122 episodes

A St. Louis-based podcast that keeps it real about race and class .. .for people somewhere on the woke spectrum.

We Live Here St. Louis Public Radio

    • Society & Culture
    • 4.8 • 461 Ratings

A St. Louis-based podcast that keeps it real about race and class .. .for people somewhere on the woke spectrum.

    Bonus: A Conversation with Dr. Dorceta Taylor

    Bonus: A Conversation with Dr. Dorceta Taylor

    Throughout this season we have introduced you to small urban farmers, people working on the ground to change their environment, politicians working to pass environmental legislation, and more. But there are also many environmental scholars working to provide a space for Black environmentalists to thrive. That’s why we are introducing you to Dr. Dorceta Taylor, an author and professor at the Yale School for the Environment. In this episode, we hear about Dr. Taylor’s work in environmental studies, the contributions Black folks have made to the environmental justice movement, and the power community leaders have to transform the environments where they live.

    • 39 min
    Part II: Civil Rights & Cumulative Impacts

    Part II: Civil Rights & Cumulative Impacts

    We wanted to share a follow-up conversation with Myisha Johnson, one of the three working members of State Street Tenant Resistance and the founder of Community First Plus, a new housing and environmental justice organization. She’s been connecting the dots between health problems and pollution from facilities like Kinder Morgan for over a decade. In this episode, we hear how Myisha felt when residents like her were asked to sign onto an administrative complaint to the EPA about the Missouri Department of Natural Resources. Then, attorneys Sarah Rubenstein and Bob Menees of Great Rivers Environmental Law Center will share about what happened when they filed the administrative complaint to the EPA on behalf of the Missouri and St. Louis City NAACP and Dutchtown South Community Corporation.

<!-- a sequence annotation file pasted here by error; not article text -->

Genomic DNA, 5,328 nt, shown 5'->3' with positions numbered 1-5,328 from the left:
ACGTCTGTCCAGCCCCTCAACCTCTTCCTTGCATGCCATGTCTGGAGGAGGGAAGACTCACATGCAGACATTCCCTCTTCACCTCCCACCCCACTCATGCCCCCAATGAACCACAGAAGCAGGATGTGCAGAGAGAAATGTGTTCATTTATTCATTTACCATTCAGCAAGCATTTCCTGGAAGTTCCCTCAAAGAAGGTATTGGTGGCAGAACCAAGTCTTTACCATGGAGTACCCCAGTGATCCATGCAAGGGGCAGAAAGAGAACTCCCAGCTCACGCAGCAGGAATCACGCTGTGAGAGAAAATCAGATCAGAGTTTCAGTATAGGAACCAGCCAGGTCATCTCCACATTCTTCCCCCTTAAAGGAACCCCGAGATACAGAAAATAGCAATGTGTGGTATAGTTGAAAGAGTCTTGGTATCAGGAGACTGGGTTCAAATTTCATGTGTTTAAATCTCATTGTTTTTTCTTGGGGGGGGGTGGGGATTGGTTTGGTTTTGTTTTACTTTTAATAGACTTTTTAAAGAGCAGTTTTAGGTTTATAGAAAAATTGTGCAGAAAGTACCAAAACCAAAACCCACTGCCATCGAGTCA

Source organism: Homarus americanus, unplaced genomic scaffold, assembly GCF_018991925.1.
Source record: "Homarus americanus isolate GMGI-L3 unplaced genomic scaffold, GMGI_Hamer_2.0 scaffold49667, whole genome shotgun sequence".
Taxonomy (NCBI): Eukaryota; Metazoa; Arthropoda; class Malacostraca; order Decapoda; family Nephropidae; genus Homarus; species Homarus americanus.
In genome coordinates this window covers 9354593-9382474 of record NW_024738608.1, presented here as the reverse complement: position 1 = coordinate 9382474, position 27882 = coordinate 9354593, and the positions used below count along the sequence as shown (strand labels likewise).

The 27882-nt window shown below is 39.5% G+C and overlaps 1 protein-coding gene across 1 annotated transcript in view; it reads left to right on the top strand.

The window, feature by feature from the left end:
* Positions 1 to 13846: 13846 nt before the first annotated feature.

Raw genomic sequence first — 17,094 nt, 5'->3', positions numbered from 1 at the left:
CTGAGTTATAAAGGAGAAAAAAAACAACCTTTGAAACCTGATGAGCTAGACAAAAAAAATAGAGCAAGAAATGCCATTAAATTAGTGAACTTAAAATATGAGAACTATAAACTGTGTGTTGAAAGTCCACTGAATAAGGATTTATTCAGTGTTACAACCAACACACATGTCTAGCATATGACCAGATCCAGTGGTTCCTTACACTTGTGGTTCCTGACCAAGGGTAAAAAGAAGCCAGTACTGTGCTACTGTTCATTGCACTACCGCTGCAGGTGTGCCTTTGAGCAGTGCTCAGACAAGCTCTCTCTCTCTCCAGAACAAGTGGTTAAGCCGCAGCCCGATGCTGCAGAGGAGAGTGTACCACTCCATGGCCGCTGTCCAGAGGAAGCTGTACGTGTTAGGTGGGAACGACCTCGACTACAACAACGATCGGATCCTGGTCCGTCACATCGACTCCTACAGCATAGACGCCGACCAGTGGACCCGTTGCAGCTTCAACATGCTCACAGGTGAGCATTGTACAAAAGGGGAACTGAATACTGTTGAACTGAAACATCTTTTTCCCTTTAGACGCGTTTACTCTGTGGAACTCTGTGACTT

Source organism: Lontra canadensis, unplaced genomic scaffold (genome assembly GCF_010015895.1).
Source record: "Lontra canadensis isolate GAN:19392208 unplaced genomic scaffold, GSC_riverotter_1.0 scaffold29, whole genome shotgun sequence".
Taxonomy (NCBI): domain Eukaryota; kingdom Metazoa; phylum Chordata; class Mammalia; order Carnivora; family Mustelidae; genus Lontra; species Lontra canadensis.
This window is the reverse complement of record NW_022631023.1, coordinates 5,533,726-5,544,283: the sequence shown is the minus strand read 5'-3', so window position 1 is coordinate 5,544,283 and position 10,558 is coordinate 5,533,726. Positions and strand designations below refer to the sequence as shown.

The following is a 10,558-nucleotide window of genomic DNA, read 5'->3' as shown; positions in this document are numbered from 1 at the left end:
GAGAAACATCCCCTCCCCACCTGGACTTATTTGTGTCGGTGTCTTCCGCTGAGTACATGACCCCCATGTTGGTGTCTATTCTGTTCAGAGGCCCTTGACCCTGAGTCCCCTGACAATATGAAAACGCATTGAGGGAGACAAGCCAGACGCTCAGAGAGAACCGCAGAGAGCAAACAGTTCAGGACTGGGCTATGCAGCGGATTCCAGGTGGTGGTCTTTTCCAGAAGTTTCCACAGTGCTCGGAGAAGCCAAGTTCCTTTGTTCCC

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    This is Part II of a two-part series on how tenants are organizing to hold problem landlords accountable, and what happens when large companies and the state need to be held accountable too. If you haven’t listened to Part I: Tenant Rights and Resistance, listen to it now!

    • 37 min
    Part I: Tenant Rights & Resistance

    Part I: Tenant Rights & Resistance

    The pandemic triggered a major housing crisis, resulting in millions of renters and unhoused people across the country becoming at risk for being evicted or displaced. Meanwhile, those living in apartments with mold or pests have been stuck with environmental conditions that exacerbate asthma and COVID-19. Locally, tenants and housing advocates are pushing back by advocating for eviction moratoriums, holding landlords accountable, and working to create a tenants bill of rights. In this episode, we hear from the three working members of State Street Tenants Resistance about what motivates them to advocate for a tenants bill of rights, and the Community Empowerment Organizer of a local community development corporation will explain how to hold problem landlords accountable and what’s at stake when large companies and the state need to be held accountable, too.

    • 37 min
    Legislating to Save Lives

    Legislating to Save Lives